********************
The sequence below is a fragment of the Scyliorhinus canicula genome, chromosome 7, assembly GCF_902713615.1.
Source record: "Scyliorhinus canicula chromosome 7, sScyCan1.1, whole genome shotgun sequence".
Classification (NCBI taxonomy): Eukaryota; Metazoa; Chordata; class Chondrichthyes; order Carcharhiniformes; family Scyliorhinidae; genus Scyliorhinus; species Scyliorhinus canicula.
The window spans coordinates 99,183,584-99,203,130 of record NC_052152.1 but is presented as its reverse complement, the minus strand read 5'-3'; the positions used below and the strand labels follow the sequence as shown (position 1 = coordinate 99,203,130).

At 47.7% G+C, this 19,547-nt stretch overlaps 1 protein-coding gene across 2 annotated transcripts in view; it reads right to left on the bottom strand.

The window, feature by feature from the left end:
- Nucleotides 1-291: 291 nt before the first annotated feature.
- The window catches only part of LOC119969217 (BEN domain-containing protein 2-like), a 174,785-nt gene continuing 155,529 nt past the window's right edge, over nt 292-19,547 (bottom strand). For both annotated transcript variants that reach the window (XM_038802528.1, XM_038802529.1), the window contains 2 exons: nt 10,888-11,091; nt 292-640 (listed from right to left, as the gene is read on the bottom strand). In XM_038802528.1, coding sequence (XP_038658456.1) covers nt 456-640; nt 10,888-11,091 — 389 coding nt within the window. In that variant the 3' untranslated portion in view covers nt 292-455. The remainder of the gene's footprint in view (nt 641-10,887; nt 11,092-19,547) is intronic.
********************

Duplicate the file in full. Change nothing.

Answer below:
The sequence below is a fragment of the Scyliorhinus canicula genome, chromosome 7, assembly GCF_902713615.1.
Source record: "Scyliorhinus canicula chromosome 7, sScyCan1.1, whole genome shotgun sequence".
Classification (NCBI taxonomy): Eukaryota; Metazoa; Chordata; class Chondrichthyes; order Carcharhiniformes; family Scyliorhinidae; genus Scyliorhinus; species Scyliorhinus canicula.
The window spans coordinates 99,183,584-99,203,130 of record NC_052152.1 but is presented as its reverse complement, the minus strand read 5'-3'; the positions used below and the strand labels follow the sequence as shown (position 1 = coordinate 99,203,130).

At 47.7% G+C, this 19,547-nt stretch overlaps 1 protein-coding gene across 2 annotated transcripts in view; it reads right to left on the bottom strand.

The window, feature by feature from the left end:
- Nucleotides 1-291: 291 nt before the first annotated feature.
- The window catches only part of LOC119969217 (BEN domain-containing protein 2-like), a 174,785-nt gene continuing 155,529 nt past the window's right edge, over nt 292-19,547 (bottom strand). For both annotated transcript variants that reach the window (XM_038802528.1, XM_038802529.1), the window contains 2 exons: nt 10,888-11,091; nt 292-640 (listed from right to left, as the gene is read on the bottom strand). In XM_038802528.1, coding sequence (XP_038658456.1) covers nt 456-640; nt 10,888-11,091 — 389 coding nt within the window. In that variant the 3' untranslated portion in view covers nt 292-455. The remainder of the gene's footprint in view (nt 641-10,887; nt 11,092-19,547) is intronic.